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Power NI support gets to the root of local communities

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Root Soup, a catering initiative run by charity, L’Arche Belfast, is one of 43 community groups and charities who have been supported by Power NI’s Community Response Fund set up in the wake of Covid-19.

East Belfast mum of two Gwyneth Compston, also Energy Services Manager for Power NI, put forward L’Arche and Root Soup as a worthy recipient of cash support.

Gwyneth’s church, Newtownbreda Presbyterian, helps L’Arche by giving over their kitchen and each Thursday alongside volunteers from the church and the local community, Root Soup chefs preparing and delivering 240 home-cooked meals to older higher-risk people in South-East Belfast area each week. Root Soup’s Power NI grant is helping to purchase ingredients to create a range of ready-made and nutritional meals and small food packs.

Twenty-nine of the groups supported by Power NI, including Root Soup, were proposed by Power NI staff located at company sites in Omagh, Belfast and Antrim and Gwyneth Compston alongside colleagues Steffi Lewis and Gemma-Louise Bond have been co-ordinating and implementing the company’s new Community Response Fund.

Gwyneth explains, ‘Staff have always been an integral part of our community support programmes and through our employee initiative, Helping Hands, team members have nominated many different groups for Power NI grants. With the impact of Covid-19 we invited staff to suggest projects in their local areas that they either volunteered with or knew about and felt deserved additional support in these current unusual and challenging times.

‘I put forward L’Arche as it’s a fantastic organisation which brings together people with learning disabilities and those without, whilst recognising and celebrating everyone’s talents and achievements. The Root Soup kitchen project is culinary training for adults but since lockdown has totally diversified creating food parcels for local people in need.’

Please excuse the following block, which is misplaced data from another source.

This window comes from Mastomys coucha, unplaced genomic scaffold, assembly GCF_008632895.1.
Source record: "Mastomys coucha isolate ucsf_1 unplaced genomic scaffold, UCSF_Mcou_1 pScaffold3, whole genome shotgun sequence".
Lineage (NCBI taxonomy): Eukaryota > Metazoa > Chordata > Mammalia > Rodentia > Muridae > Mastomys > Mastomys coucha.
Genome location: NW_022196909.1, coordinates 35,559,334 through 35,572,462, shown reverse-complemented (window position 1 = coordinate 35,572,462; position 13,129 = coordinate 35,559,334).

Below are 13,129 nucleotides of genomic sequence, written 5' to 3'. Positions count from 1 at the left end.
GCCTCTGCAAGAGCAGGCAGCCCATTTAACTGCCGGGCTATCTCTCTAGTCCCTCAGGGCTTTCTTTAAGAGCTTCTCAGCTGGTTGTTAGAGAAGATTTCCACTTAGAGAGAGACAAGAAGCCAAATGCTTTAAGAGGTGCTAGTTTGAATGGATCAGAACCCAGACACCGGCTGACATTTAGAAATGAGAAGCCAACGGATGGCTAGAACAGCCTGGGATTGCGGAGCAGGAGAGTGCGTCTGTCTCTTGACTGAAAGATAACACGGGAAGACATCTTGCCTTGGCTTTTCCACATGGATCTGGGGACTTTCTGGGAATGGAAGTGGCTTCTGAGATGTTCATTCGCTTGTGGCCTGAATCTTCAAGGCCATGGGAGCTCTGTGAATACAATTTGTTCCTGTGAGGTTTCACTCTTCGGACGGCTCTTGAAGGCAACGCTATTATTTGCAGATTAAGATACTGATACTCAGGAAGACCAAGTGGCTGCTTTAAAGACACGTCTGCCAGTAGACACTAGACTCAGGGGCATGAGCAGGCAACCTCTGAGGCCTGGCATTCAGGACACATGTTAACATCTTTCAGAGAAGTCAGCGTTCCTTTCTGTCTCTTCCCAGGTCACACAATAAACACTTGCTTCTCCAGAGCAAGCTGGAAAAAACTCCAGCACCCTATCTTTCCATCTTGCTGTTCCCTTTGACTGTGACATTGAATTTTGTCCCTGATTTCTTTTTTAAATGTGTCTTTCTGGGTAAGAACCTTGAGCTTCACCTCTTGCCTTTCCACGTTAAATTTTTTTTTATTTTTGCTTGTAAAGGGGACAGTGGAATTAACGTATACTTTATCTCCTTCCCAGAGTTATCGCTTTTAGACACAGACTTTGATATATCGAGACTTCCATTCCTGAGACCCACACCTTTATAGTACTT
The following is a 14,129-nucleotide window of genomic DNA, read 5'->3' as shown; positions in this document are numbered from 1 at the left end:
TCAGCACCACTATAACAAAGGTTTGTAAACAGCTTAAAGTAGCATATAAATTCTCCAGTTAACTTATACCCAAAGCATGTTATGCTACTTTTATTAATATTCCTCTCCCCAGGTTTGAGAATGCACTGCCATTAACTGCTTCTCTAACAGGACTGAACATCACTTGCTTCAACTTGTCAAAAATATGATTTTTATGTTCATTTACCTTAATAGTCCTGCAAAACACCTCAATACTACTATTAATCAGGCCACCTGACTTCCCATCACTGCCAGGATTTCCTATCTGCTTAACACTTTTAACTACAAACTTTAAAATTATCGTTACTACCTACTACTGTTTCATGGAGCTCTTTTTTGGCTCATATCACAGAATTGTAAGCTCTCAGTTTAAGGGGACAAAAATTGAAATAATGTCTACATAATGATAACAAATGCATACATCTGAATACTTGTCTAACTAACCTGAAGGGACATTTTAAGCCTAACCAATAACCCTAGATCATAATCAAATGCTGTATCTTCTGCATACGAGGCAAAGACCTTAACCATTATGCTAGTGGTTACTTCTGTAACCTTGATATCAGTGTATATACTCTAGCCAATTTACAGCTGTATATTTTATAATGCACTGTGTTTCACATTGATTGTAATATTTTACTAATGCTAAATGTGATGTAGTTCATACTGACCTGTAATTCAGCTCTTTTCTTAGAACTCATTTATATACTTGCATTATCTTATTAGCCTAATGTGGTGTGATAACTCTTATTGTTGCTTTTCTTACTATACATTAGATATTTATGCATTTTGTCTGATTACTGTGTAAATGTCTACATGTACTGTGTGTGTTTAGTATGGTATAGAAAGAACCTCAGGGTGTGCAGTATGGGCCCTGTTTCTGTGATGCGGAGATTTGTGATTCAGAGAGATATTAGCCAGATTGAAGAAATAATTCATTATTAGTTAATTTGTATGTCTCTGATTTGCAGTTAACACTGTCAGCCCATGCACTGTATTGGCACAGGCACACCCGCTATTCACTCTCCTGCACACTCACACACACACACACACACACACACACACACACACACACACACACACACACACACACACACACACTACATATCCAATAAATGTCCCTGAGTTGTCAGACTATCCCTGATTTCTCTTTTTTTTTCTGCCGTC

As well as staff nominated groups and projects Power NI targeted 14 charities and organisations that they had already partnered with, seeking to provide on the ground support where it was most needed. Support ranged from helping groups manufacture scrubs bags and PPE visors for frontline workers to meals and food parcels as well as activity packs for those living with dementia and essential living packs for families. The community scheme also funded volunteer laptops, counselling and chat services.

Stephen McCully, managing director of Power NI said, ‘We’re thrilled to provide a financial boost to such a wide range of initiatives across Northern Ireland specifically in respect of community responses to the coronavirus crisis. It’s wonderful to give both our partner groups and staff nominated projects a deserving helping hand.’

Partner groups helped by Power NI’s Community Response Fund include Age NI, NOW Group, Macmillan, Advice NI, USEL, foodbanks in Belfast, Antrim and Omagh, Action Mental Health and the Welcome Organisation.

The fund has enabled all 43 groups to provide a total of 2250 PPE visors, masks and scrub bags, 50 litres of hand sanitiser and 2550 meals, food parcels and grocery vouchers. Over 100 people have been supported by check and chat volunteers as well as 250 family and older people packs, laptops and tablets and high vis vests.

Thanking Power NI, Diane Hill from the NOW Group said, ‘We are very grateful to Power NI for their generous donation towards the cost of the soup we’ve been providing for the North & West Belfast Soup Kitchen via our Loaf Catering social enterprise. It’s enabled us to provide hundreds of meals to people who might otherwise have gone without.’

Action Mental Health’s David Babington said, ‘It’s been a tremendously difficult period for many people and support like this will help ensure we are able to respond to needs across the community.’

Adding her thanks, Jan Forrest from Macmillan Cancer Support said, ‘Power NI’s kind donation will help to fund cancer information nurse specialists on our Macmillan Support Line which has seen an increase in calls from cancer patients concerned about coronavirus.’

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